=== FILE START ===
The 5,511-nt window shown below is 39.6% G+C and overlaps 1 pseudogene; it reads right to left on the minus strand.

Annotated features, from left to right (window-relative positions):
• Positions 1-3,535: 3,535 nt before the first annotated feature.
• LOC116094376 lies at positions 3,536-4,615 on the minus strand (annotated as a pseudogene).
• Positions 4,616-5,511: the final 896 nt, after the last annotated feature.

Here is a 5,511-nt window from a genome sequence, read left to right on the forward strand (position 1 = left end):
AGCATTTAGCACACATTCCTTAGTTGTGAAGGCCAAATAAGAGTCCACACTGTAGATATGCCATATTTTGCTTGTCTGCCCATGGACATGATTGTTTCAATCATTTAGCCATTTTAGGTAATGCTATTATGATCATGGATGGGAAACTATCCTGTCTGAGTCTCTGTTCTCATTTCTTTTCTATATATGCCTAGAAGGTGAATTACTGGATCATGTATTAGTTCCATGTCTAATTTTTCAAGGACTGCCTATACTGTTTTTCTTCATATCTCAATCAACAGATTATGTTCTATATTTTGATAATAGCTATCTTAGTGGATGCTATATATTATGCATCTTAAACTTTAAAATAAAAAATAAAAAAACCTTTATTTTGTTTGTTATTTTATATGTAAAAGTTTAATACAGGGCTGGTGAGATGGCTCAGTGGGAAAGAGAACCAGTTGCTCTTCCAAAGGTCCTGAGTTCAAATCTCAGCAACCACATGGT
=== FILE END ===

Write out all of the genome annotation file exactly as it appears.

The 5,511-nt window shown below is 39.6% G+C and overlaps 1 pseudogene; it reads right to left on the minus strand.

Annotated features, from left to right (window-relative positions):
• Positions 1-3,535: 3,535 nt before the first annotated feature.
• LOC116094376 lies at positions 3,536-4,615 on the minus strand (annotated as a pseudogene).
• Positions 4,616-5,511: the final 896 nt, after the last annotated feature.

Here is a 5,511-nt window from a genome sequence, read left to right on the forward strand (position 1 = left end):
AGCATTTAGCACACATTCCTTAGTTGTGAAGGCCAAATAAGAGTCCACACTGTAGATATGCCATATTTTGCTTGTCTGCCCATGGACATGATTGTTTCAATCATTTAGCCATTTTAGGTAATGCTATTATGATCATGGATGGGAAACTATCCTGTCTGAGTCTCTGTTCTCATTTCTTTTCTATATATGCCTAGAAGGTGAATTACTGGATCATGTATTAGTTCCATGTCTAATTTTTCAAGGACTGCCTATACTGTTTTTCTTCATATCTCAATCAACAGATTATGTTCTATATTTTGATAATAGCTATCTTAGTGGATGCTATATATTATGCATCTTAAACTTTAAAATAAAAAATAAAAAAACCTTTATTTTGTTTGTTATTTTATATGTAAAAGTTTAATACAGGGCTGGTGAGATGGCTCAGTGGGAAAGAGAACCAGTTGCTCTTCCAAAGGTCCTGAGTTCAAATCTCAGCAACCACATGGT